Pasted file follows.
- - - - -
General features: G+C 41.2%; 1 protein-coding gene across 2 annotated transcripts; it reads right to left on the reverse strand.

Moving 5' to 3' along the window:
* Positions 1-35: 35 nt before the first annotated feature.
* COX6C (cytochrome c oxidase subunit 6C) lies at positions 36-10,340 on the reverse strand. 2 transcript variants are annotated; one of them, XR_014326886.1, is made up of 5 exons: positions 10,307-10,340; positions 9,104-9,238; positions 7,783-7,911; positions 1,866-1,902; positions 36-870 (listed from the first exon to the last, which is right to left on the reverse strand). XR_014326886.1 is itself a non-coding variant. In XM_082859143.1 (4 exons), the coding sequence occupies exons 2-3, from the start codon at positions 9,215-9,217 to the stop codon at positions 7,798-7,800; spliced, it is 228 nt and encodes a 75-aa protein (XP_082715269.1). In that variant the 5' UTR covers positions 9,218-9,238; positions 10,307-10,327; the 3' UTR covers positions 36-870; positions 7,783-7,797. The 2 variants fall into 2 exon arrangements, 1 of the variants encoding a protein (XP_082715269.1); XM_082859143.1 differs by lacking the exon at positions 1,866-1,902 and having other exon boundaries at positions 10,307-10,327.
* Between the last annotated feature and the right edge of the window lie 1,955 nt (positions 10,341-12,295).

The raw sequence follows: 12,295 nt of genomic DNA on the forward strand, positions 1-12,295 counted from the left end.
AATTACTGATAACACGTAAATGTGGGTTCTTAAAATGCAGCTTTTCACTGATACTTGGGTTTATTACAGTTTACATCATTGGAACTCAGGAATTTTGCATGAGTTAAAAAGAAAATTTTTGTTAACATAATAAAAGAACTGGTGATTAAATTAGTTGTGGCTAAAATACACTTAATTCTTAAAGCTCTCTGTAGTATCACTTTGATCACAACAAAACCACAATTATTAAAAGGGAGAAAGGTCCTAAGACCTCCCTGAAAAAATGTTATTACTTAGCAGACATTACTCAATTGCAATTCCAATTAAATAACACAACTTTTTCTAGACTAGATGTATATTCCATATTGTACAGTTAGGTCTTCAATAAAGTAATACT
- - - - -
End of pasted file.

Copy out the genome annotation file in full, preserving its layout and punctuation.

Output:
General features: G+C 41.2%; 1 protein-coding gene across 2 annotated transcripts; it reads right to left on the reverse strand.

Moving 5' to 3' along the window:
* Positions 1-35: 35 nt before the first annotated feature.
* COX6C (cytochrome c oxidase subunit 6C) lies at positions 36-10,340 on the reverse strand. 2 transcript variants are annotated; one of them, XR_014326886.1, is made up of 5 exons: positions 10,307-10,340; positions 9,104-9,238; positions 7,783-7,911; positions 1,866-1,902; positions 36-870 (listed from the first exon to the last, which is right to left on the reverse strand). XR_014326886.1 is itself a non-coding variant. In XM_082859143.1 (4 exons), the coding sequence occupies exons 2-3, from the start codon at positions 9,215-9,217 to the stop codon at positions 7,798-7,800; spliced, it is 228 nt and encodes a 75-aa protein (XP_082715269.1). In that variant the 5' UTR covers positions 9,218-9,238; positions 10,307-10,327; the 3' UTR covers positions 36-870; positions 7,783-7,797. The 2 variants fall into 2 exon arrangements, 1 of the variants encoding a protein (XP_082715269.1); XM_082859143.1 differs by lacking the exon at positions 1,866-1,902 and having other exon boundaries at positions 10,307-10,327.
* Between the last annotated feature and the right edge of the window lie 1,955 nt (positions 10,341-12,295).

The raw sequence follows: 12,295 nt of genomic DNA on the forward strand, positions 1-12,295 counted from the left end.
AATTACTGATAACACGTAAATGTGGGTTCTTAAAATGCAGCTTTTCACTGATACTTGGGTTTATTACAGTTTACATCATTGGAACTCAGGAATTTTGCATGAGTTAAAAAGAAAATTTTTGTTAACATAATAAAAGAACTGGTGATTAAATTAGTTGTGGCTAAAATACACTTAATTCTTAAAGCTCTCTGTAGTATCACTTTGATCACAACAAAACCACAATTATTAAAAGGGAGAAAGGTCCTAAGACCTCCCTGAAAAAATGTTATTACTTAGCAGACATTACTCAATTGCAATTCCAATTAAATAACACAACTTTTTCTAGACTAGATGTATATTCCATATTGTACAGTTAGGTCTTCAATAAAGTAATACT